If you ask most any serious modeler, I grantee you they will have a favorite plane to carry around for any little chance of flying they can get. Ladies and gentlemen, let me introduce you to mine- the Mini Swift. The 100% EPP composition just rocks for tossing it the back of the car to take along. It's small enough that it could be flown from most any field, but has no trouble penetrating the wind. It can be a nice, quiet, slow flying cruser, or a wild attention grabbing rocket- all chosen by the position of your thumb. The Subsonic power system is such a great match for this plane, and has plenty of thrust to spare! Small video cameras, or even a small FPV setup would not be a problem for this combo.

Special thanks to Dean Logemann and Trevor McKinney for assisting with photos and videos. Thanks also to our Editor Angela and many others who have helped with the review, as well as Ken at Subsonic Planes, and Kenzier at CSRC.


  • SUPER durable
  • Wide variety of flight speeds
  • Rolls are very tight
  • Perfect power system match


  • Tape reinforcement method should be swapped with a small Carbon Fiber bar
  • Electronics are exposed on the bottom, although easily covered
Last edited by Kmart; Jan 28, 2010 at 03:57 PM..
Thread Tools
Jan 28, 2010, 04:30 PM
Registered User
Kmart's Avatar
Here is a hard link to the online Vimeo video too.

As an avid FPV pilot, I plan on converting this plane to a low level FPV ship. Here's the first Mini Swift FPV video:

MS Composit Mini Swift FPV- Tree Flying (3 min 30 sec)

Warming Up (3 min 34 sec)

"Neon Trees"- Mini Swift FPV (3 min 30 sec)
Last edited by Kmart; Jul 24, 2011 at 12:44 PM.
Jan 28, 2010, 08:21 PM
War Eagle!
Spackles94's Avatar

Nice review! I'm a frisbee-launch guy myself, but I did like your idea of the VTO. Good idea on the throttle mix, too.

Looks like the Mini Swift flies just as nice as the Swift II itself.

Good work!
Jan 28, 2010, 11:41 PM
Registered User
I have one of these, and I will have to say that it is a great model. I have taught several folks to fly with mine. I like to practice carrier landings on our club AC carrier. Great fun.

I will have to say though, I was soured. We have a 11 year old pilot at our club, and I let him practice with my mini swift. He loved it, and wanted his own. He saved his allowance, and sent in his money. Evidently, the company (MS Composites) was changing hands or somthing. Our young pilot did not get his model, or a refund... I hope this is not a trend.
Jan 29, 2010, 06:29 AM
Ronnie - Sheffield UK (G0NJD)
mallettron's Avatar
I have one and am very pleased with it (actually its my second, the first went off into the wild blue yonder, it seems I was trying to fly a cloud at 500ft!!!!!)

Install the servos from the bottom and then cover in tape. Put all the electronics on the top, its much easier

It flies fast but nt that fat that it hurts when it hits me

Thanks for a great review

Jan 29, 2010, 09:04 AM
Wandering IT geek
ronin4740's Avatar
I bought one of these at E-Fest in Champaign last year and have had a lot of fun flying it. One building tip I might suggest is to slot the top of the servo pockets and install the servos so that the horns and arms are on the top of the wing rather than the bottom. This helps prevent landings from tearing up servo gears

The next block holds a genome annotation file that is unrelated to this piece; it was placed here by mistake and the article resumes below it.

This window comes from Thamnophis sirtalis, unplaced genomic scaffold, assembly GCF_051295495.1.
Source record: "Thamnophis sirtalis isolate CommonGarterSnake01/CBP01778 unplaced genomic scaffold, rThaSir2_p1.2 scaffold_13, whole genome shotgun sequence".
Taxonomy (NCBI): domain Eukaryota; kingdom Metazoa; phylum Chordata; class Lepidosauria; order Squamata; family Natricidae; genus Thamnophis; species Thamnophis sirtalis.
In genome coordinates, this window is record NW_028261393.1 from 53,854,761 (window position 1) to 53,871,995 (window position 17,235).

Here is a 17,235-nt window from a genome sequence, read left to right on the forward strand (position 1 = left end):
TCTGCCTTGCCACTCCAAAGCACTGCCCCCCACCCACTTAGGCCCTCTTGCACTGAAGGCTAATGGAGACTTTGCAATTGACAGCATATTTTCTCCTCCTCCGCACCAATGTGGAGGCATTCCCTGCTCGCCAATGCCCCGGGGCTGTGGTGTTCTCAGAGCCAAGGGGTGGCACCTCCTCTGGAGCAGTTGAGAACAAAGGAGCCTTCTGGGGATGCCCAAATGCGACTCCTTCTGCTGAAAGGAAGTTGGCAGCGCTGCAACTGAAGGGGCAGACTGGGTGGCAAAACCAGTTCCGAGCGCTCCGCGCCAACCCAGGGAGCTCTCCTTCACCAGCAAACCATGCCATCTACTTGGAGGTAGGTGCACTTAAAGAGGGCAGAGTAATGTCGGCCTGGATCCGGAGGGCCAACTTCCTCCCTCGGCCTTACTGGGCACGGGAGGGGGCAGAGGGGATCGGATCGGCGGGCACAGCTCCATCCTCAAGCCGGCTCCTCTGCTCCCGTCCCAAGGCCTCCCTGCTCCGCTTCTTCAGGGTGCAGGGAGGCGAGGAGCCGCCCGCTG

Great review, thanks!
Jan 29, 2010, 03:56 PM
Registered User
Kmart's Avatar
I was a little worried at first about the electronics on the bottom, but I found that with the little skid arms next to the servos, landing wasn't really an issue. Well, when I actually landed it, and didn't catch it!

I really liked how the top looked, and wanted to preserve that. You definitely could mount electronics from the top if you wanted to. There are tons of options when putting this plane together.

Jan 29, 2010, 08:54 PM
badpilotto's Avatar

I have been flying with the Mini-Swift for over three years and what a great little plane. I keep mine in the car for quick flights whenever I can fly. I never launched as you did but quite cool I will give it a try.


Jan 30, 2010, 06:45 AM
Ronnie - Sheffield UK (G0NJD)
mallettron's Avatar
Originally Posted by kmart
I was a little worried at first about the electronics on the bottom, but I found that with the little skid arms next to the servos, landing wasn't really an issue. Well, when I actually landed it, and didn't catch it!

I really liked how the top looked, and wanted to preserve that. You definitely could mount electronics from the top if you wanted to. There are tons of options when putting this plane together.

It flies so well you dont need to keep it streamlined, forgot about the servos feeding through the top, thanks for that. It all helps to keep the underside clear when landing. Finding the right power combination is a must tho, too much power and weight makes it hairy!. I use the 10g motor, 5x3 prop, 6a turnigy plush esc and a 900mah 2s. enough for me

Feb 01, 2010, 11:54 AM
D'oh.. Dumb Left Thumb
dekan's Avatar
I got round the problems of draggin the battery and R/C gear though the dirt by fitting everything on top .....

Hyperion Z1705 motor, Graupner 5x5 Cam prop. 3s goes like a bat out hell
Last edited by dekan; Feb 01, 2010 at 11:59 AM.
Feb 02, 2010, 12:17 AM
badpilotto's Avatar
Update to all. I attempted to lift off from the ground as Kevin did but three times in a row I reentered the ground's surface (very quickly) for some unknown reason. I think it was my slow reactions to needed corrections.

Feb 02, 2010, 04:03 PM
Registered User
Kmart's Avatar

How did you do it? I had to hold in "down" elevator to get it to stand up. Then, I applied throttle to get it spinning, then punched it to full to take off. The "down" elevator made it tip forward as you see in the video. What was happening that you became re-acquainted with the ground sooner than you wanted?
Feb 02, 2010, 04:48 PM
Registered User
Jimmi's Avatar
I got the swift from a deal here and can tell you its one of my favorites. Its very light and flys straight as an arrow, just flew it yesterday for the first time in weeks. I wouldn't mind getting all 3 models of swifts. Simple to build and easier to fly I got the green model number 77, with the servos on top and the battery up front.
Feb 03, 2010, 08:41 AM
aleXtino's Avatar
How this wing is compared with the MiniSlinger (with an Ammo BL inside)? Anyone had tried both?
Feb 04, 2010, 08:46 PM
badpilotto's Avatar

I stood mine up in the grass as you did but didn't need any elevator at all. It simply held by the winglets. I did make one modification while building this MiniSwift, I cut the motor mount down leaving less clearance between the prop and the trailing edge of the body.